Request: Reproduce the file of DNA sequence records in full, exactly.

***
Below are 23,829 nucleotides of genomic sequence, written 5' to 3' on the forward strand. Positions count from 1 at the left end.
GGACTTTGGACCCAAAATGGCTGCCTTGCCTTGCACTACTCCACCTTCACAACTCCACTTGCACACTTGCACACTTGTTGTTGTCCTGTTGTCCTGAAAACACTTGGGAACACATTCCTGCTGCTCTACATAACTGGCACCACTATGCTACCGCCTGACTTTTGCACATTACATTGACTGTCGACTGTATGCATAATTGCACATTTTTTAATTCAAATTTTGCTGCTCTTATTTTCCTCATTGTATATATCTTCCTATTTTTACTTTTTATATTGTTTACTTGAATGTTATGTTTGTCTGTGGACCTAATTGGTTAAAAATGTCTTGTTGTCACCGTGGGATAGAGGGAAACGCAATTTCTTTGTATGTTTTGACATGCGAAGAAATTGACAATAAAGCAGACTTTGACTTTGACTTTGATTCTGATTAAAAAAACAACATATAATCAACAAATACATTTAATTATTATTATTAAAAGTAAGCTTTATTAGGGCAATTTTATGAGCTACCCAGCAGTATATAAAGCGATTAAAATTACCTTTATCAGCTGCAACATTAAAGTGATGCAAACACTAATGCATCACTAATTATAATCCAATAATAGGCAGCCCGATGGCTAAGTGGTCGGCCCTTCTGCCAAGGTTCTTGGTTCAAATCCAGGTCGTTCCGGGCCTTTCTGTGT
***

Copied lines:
Below are 23,829 nucleotides of genomic sequence, written 5' to 3' on the forward strand. Positions count from 1 at the left end.
GGACTTTGGACCCAAAATGGCTGCCTTGCCTTGCACTACTCCACCTTCACAACTCCACTTGCACACTTGCACACTTGTTGTTGTCCTGTTGTCCTGAAAACACTTGGGAACACATTCCTGCTGCTCTACATAACTGGCACCACTATGCTACCGCCTGACTTTTGCACATTACATTGACTGTCGACTGTATGCATAATTGCACATTTTTTAATTCAAATTTTGCTGCTCTTATTTTCCTCATTGTATATATCTTCCTATTTTTACTTTTTATATTGTTTACTTGAATGTTATGTTTGTCTGTGGACCTAATTGGTTAAAAATGTCTTGTTGTCACCGTGGGATAGAGGGAAACGCAATTTCTTTGTATGTTTTGACATGCGAAGAAATTGACAATAAAGCAGACTTTGACTTTGACTTTGATTCTGATTAAAAAAACAACATATAATCAACAAATACATTTAATTATTATTATTAAAAGTAAGCTTTATTAGGGCAATTTTATGAGCTACCCAGCAGTATATAAAGCGATTAAAATTACCTTTATCAGCTGCAACATTAAAGTGATGCAAACACTAATGCATCACTAATTATAATCCAATAATAGGCAGCCCGATGGCTAAGTGGTCGGCCCTTCTGCCAAGGTTCTTGGTTCAAATCCAGGTCGTTCCGGGCCTTTCTGTGT